Japan seeks additional defense budget in mid-China, N-Korea concern

TOKYO (AP) – The Japanese government on Friday approved a request for 770 billion yen ($ 6.8 billion) for an additional defense budget …

TOKYO (AP) – Japan’s cabinet on Friday approved a 770 billion yen ($ 6.8 billion) request for an additional defense budget until March to speed up the purchase of missiles, anti-submarine missiles and other weapons due to growing concerns over the escalation of military activities China, Russia and North Korea.

The request, which is still awaiting parliamentary approval, brings Japan’s military spending for the current year to a new high of more than 6.1 trillion yen ($ 53.2 billion), an increase of 15% from 5.31 trillion yen in 2020.

The Ministry of Defense says that its “reinforcement and acceleration package for defense force” is designed to speed up the deployment of some of the key equipment from the 2022 budget request. The goal is to strengthen Japan’s defense against North Korea’s missile threat and China’s increasingly confident maritime activity around remote Japanese southwestern islands, officials said.

Japan has also expressed concern over recent joint military activities from China and Russia near its waters and airspace.

A fleet of two Chinese H-6 fighters and two Russian Tu-95s flew from the Sea of ​​Japan to the East China Sea and to the Pacific Ocean, causing Japanese self-defense jets to climb, Defense Minister Nobuo Kishi said on Tuesday.

The budget request includes nearly 100 billion yen ($ 870 million) for the advanced version of PAC-3 mobile surface-to-air missile interceptors and related equipment as well as cruise missiles.

Separately, more than $ 800 billion ($ 7 billion) will go toward speeding up the purchase of reconnaissance aircraft and equipment, including three P-1s, P-3C equipment and vertical firing systems to be placed on two destroyers, in order to increase surveillance around Japan’s territorial waters and airspace.

Japan has stepped up defense in its southwestern regions and islands, including Ishigaki Island, where a new military base with a land-to-sea missile defense system will be operational. Ishigaki is located north of the uninhabited Japanese-controlled Senkaku Islands, which are also claimed by China, who call them Diaoyu.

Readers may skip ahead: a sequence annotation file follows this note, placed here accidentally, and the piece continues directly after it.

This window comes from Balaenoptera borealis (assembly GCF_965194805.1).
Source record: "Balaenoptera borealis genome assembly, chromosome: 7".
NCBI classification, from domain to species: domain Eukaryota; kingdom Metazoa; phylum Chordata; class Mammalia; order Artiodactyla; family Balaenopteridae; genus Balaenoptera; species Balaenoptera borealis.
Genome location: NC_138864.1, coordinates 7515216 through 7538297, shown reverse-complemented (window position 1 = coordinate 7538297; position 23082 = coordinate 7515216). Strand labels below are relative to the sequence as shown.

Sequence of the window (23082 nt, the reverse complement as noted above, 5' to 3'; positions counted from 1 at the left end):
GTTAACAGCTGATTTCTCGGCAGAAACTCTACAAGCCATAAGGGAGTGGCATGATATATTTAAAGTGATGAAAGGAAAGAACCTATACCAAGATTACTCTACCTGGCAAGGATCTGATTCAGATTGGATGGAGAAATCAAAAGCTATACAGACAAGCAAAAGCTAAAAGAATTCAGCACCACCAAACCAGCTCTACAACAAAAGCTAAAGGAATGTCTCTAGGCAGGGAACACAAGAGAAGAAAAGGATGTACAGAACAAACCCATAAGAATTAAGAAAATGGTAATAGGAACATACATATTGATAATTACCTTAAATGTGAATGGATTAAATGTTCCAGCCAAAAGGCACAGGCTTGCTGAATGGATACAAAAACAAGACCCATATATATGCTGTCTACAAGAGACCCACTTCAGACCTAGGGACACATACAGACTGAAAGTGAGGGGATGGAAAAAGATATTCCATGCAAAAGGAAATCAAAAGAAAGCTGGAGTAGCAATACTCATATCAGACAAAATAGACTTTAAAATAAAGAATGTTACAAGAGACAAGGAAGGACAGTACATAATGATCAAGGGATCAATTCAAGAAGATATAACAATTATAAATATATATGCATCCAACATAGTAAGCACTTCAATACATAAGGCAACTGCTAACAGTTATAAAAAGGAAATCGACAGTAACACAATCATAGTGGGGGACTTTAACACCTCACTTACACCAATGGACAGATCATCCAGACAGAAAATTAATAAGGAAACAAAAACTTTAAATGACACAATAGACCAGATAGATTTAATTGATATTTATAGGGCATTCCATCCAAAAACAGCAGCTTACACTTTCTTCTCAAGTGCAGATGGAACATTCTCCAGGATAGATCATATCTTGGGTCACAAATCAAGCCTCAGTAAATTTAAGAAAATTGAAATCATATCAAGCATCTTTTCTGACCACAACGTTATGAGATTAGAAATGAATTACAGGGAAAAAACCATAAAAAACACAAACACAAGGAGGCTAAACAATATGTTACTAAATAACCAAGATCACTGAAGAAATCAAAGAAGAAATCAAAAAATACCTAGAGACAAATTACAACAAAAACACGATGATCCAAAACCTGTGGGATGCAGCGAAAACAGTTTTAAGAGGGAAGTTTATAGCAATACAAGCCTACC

Tokyo regularly protests against the Chinese Coast Guard’s presence near the Senkaku Islands.

The ministry also plans to build housing for land troops on Ishigaki Island.

The combined budget for 2021 will be just over 1% of Japan’s GDP, with the usual ceiling. Prime Minister Fumio Kishida has said he is open to doubling Japan’s military spending to cope with the deteriorating security environment.

The extra budget also aims to ease the burden on Japanese suppliers of defense equipment and parts struggling to sustain the country’s dwindling industry, officials said.

Critics say Japan, as the world’s fastest growing country with a declining population, should devote more money to health care and other services.

Japan’s military spending and capabilities have grown steadily since former Prime Minister Shinzo Abe took office in December 2012, and have since increased by 17%. Abe’s government allowed the Japanese military to become more involved in international affairs by adopting a new interpretation in 2015 of Article 9 of the war-torn constitution.

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